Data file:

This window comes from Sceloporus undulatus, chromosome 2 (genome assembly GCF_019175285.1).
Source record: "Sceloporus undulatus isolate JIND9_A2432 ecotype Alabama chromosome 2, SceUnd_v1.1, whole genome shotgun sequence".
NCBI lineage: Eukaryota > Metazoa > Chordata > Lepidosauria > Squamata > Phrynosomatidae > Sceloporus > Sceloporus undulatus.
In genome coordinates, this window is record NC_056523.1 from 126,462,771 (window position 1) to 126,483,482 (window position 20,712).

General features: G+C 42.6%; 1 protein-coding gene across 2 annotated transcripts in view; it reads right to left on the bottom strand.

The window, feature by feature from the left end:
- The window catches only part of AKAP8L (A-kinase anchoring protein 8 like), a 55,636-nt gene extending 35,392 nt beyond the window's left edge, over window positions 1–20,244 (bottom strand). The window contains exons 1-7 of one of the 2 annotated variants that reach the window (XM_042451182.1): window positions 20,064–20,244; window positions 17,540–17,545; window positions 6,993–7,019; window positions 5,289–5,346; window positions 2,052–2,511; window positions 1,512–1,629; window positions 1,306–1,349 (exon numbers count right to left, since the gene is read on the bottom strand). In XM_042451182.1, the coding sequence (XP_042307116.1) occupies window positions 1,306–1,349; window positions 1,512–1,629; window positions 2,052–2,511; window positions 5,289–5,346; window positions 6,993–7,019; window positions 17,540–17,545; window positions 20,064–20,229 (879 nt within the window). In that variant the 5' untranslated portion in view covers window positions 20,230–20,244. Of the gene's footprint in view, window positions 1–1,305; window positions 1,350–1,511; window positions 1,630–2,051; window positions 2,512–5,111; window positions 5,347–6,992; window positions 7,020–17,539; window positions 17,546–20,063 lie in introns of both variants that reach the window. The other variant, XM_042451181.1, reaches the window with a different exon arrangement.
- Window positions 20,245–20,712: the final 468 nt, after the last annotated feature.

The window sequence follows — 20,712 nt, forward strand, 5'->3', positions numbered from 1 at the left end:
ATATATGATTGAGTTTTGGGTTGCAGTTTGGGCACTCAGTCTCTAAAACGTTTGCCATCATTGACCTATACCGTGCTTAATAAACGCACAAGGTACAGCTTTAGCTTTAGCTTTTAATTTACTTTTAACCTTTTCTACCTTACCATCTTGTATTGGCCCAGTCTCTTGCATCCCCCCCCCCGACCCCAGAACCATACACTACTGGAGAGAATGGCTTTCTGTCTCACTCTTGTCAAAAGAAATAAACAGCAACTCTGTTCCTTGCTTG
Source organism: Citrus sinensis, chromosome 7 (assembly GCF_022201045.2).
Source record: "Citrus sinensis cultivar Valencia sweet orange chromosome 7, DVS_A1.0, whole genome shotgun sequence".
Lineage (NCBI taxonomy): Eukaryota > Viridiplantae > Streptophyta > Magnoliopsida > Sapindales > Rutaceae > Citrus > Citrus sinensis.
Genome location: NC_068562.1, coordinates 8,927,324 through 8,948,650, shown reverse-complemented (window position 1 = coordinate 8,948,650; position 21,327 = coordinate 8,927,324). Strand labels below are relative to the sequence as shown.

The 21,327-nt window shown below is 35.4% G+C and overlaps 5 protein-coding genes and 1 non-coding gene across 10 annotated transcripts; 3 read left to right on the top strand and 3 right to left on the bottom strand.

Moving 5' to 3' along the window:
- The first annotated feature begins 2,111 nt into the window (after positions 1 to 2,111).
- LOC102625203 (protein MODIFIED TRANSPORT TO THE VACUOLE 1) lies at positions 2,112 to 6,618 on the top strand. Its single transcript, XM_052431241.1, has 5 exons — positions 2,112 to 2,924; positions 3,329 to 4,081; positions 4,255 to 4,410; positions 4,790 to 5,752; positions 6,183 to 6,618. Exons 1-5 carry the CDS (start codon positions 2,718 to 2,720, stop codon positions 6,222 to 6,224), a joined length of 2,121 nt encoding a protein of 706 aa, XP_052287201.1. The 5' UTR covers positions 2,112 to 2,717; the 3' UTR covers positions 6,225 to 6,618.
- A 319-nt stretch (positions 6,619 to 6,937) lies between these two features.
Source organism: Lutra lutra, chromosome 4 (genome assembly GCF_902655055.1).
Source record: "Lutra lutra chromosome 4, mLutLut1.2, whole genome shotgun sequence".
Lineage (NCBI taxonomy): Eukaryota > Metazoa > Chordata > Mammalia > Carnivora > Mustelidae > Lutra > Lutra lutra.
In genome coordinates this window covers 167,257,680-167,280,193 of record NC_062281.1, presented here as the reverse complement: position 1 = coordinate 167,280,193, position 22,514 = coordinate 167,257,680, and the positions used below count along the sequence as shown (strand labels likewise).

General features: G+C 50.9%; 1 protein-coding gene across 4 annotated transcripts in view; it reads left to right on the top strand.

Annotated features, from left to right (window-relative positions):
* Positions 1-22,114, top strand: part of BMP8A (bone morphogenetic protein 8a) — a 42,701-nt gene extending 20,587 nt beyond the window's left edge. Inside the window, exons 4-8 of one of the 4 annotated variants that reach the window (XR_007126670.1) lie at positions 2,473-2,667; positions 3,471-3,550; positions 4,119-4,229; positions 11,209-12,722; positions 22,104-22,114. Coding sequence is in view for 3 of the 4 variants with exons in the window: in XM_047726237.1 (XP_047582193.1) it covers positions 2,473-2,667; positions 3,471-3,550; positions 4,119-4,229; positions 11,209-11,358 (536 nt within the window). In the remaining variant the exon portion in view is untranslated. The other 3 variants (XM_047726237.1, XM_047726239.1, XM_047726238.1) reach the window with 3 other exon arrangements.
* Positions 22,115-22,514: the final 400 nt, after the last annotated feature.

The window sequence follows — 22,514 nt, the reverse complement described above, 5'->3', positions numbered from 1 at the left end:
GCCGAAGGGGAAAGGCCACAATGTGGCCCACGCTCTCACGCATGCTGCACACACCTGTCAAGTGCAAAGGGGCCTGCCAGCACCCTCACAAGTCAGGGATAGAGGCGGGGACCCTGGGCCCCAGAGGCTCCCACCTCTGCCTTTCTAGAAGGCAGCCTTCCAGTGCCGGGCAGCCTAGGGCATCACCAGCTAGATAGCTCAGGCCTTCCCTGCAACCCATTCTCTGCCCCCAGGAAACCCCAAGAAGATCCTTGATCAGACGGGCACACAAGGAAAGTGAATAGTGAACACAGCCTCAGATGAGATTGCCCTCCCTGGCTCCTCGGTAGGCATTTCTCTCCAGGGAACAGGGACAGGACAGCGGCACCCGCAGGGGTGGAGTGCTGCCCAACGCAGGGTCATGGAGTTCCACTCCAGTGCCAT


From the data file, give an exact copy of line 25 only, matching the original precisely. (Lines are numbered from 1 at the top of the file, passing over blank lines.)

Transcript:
Annotated features, from left to right (window-relative positions):